July 2018 On The Farm: Lettuce and more

A note from the editor: If you’re a print reader of the Gales Creek Journal, you’ll note that this column appears in our print monthly version. Moving forward, we will be publishing these columns online as well. Look for the back columns coming in the next few weeks, too.

Anne Berblinger and her husband Rene have been growing heirloom organic vegetables at Gales Meadow Farm in Gales Creek since 1999. They sell their products at the Hollywood and Cannon Beach Farmers Markets, at the indoor Forest Grove Farmers Market in November and December, and to several fine restaurants in Portland and at the Coast.
If you have a question about vegetable gardening, Anne might be able to answer it. Send your question to  news@galescreekjournal.com with a subject line “Question for Gales Meadow Farm”

Lettuce interspersed with pumpkin plants.


Almost all of our lettuce seed comes from Wild Garden Seed. The founder, owner, and vegetable breeder is Frank Morton, who is a true Oregon treasure. (I do want to mention that Wild Garden Seed breeds and grows seed for many other vegetables, but lettuce is on my mind right now.) We first met Frank more than 20 years ago when he gave a presentation at Clackamas Community College as part of the wonderful Vegetable Symposium series they held back in the 90’s. Frank was still growing vegetables for market at the time. I was mightily impressed that he was selling his lettuce mix for $18.00 a pound, and I am sure it was worth every penny. He shipped orders to Portland on the Greyhound bus.

Frank is now a full time vegetable breeder and seed company operator. He has preserved some wonderful old varieties that of lettuce that were being dropped by larger commercial seed companies. The heart of his business, however, is creating new varieties. He does this by planting adjacent patches of the varieties he want to combine. Lettuce is mostly self-pollinating, but a small percentage of the adjacent plants will cross. He saves the seeds, replants, and selects the best of the newly created variety over several seasons until he has a stable new variety.

We set up two lettuce spreadsheets, one for spring and the other for summer. The former includes varieties that are resistant to cold and wet; and the latter, varieties that are slower to bolt in the summer heat. Each spreadsheet lists types of lettuce – leafy, crisphead, romaine, butterhead, oakleaf, and red, green, and variegated varieties in each category.

Lettuce Salad

Lettuce is a short-lived plant, hurrying through its delicious phase into bolting, producing flowers, and then seeds. We need to plant it often over the season. The over wintered lettuce from the high tunnels is long gone, as is the early spring lettuce, also grown in the high tunnels. We are picking now from the first outdoor planting of spring varieties. The second outdoor planting, the summer varieties, are growing fast and will be ready before the spring lettuce bolts. Our ducks (who are mostly carnivorous and not usually too hard on the vegetables) found some of the lettuce interplanted with the pumpkins. So now they are confined to their roomy pen with the two kiddy wading pools, until the lettuce is big enough to defend itself. The lettuce and the ducks both loved the rain we had in early May.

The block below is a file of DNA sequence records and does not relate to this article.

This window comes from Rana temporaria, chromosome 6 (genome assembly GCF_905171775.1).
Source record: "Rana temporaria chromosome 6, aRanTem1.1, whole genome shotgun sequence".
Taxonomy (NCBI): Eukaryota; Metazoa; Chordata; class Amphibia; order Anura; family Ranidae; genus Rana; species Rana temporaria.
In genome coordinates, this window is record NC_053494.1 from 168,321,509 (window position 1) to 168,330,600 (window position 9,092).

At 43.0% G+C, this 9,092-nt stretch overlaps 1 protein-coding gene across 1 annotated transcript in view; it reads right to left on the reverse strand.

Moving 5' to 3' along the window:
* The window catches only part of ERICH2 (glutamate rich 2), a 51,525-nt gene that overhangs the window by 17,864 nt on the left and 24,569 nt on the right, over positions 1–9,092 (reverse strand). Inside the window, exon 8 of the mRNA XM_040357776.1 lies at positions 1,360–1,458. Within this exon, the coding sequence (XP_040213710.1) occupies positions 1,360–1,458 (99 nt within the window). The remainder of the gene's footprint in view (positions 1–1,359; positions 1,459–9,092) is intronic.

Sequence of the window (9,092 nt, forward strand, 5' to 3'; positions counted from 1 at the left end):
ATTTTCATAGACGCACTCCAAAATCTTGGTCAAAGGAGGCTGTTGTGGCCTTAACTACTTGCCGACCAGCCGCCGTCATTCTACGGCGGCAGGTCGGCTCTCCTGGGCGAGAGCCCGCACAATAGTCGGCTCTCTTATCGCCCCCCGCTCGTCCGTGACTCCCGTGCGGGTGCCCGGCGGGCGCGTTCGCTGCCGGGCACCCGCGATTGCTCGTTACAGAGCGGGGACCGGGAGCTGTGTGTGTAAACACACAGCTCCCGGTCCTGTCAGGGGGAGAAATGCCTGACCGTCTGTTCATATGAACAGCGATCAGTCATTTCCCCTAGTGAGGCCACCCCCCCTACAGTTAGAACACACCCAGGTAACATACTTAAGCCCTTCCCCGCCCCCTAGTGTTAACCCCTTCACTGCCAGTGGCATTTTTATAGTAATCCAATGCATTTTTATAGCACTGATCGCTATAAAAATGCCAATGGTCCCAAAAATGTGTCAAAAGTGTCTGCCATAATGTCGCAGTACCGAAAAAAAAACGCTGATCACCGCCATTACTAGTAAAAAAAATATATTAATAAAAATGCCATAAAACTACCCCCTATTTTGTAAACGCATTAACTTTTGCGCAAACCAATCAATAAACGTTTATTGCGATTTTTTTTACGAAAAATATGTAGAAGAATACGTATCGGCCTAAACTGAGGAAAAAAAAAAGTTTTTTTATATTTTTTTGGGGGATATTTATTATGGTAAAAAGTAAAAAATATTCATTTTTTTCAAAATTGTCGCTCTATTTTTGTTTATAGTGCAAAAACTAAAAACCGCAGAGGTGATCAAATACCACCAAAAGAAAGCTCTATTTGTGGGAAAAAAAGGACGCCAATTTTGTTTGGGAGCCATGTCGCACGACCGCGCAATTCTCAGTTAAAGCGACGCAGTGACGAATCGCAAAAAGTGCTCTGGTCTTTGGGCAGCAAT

Lettuce interspersed with pumpkin plants.

Our main way to offer lettuce is as a mix of leaves at least as big as my hand. We like the larger leaves better than baby lettuce because it has more flavor and substance. And like other more mature vegetables, it keeps better. We usually pick our lettuce right before lunch, and if we pick more than we can eat, we will save it for tomorrow. So we don’t really know how long it keeps. But our customers tell us that it’s still good even a week after it is picked. Baby lettuce might be good for 2-3 days unless it is sealed hermitically in an oxygen free package.

Local Customers

We give signs like this to the chefs who use our produce

We are so pleased, as I am sure everyone is, to have two new beautiful places to get food in Forest Grove. And we love it that they are our customers!

Simmer and Slurp, a food cart operated by Rachel Weil at 19th and Elm, has an endless repertoire of soup recipes. She also offers toasted cheese sandwiches. She uses our lettuce for her salads, and our edible flowers for garnishes. We are looking forward to later in the season when we will have more soup-appropriate vegetables for her.

Dave Ferrier presides at Slow Rise Bakehouse at 19th and Main. He can use our herbs for some of the daily special breads, and rhubarb for scones. Dave worked for us two years ago when he and his wife Meredith first moved to our area, and Meredith worked for us last season. They are both way too busy to be part of the farm crew now!

We are committed to providing the best quality and value to all of our customers. Our way of farming – small scale, organic, selecting varieties for flavor and beauty rather than just for yield and shelf life, picking to order rather than to storage, growing a great variety of vegetables rather than achieving efficiencies by limiting our products – is costly. When our market customers and companies like Simmer and Slurp and Slow Rise are willing to take the time to buy from us and pay our prices, they are supporting the way we do things. What they, and their customers get in return is unusually delicious vegetables, herbs, and fruit and freshness impossible from even the best wholesalers.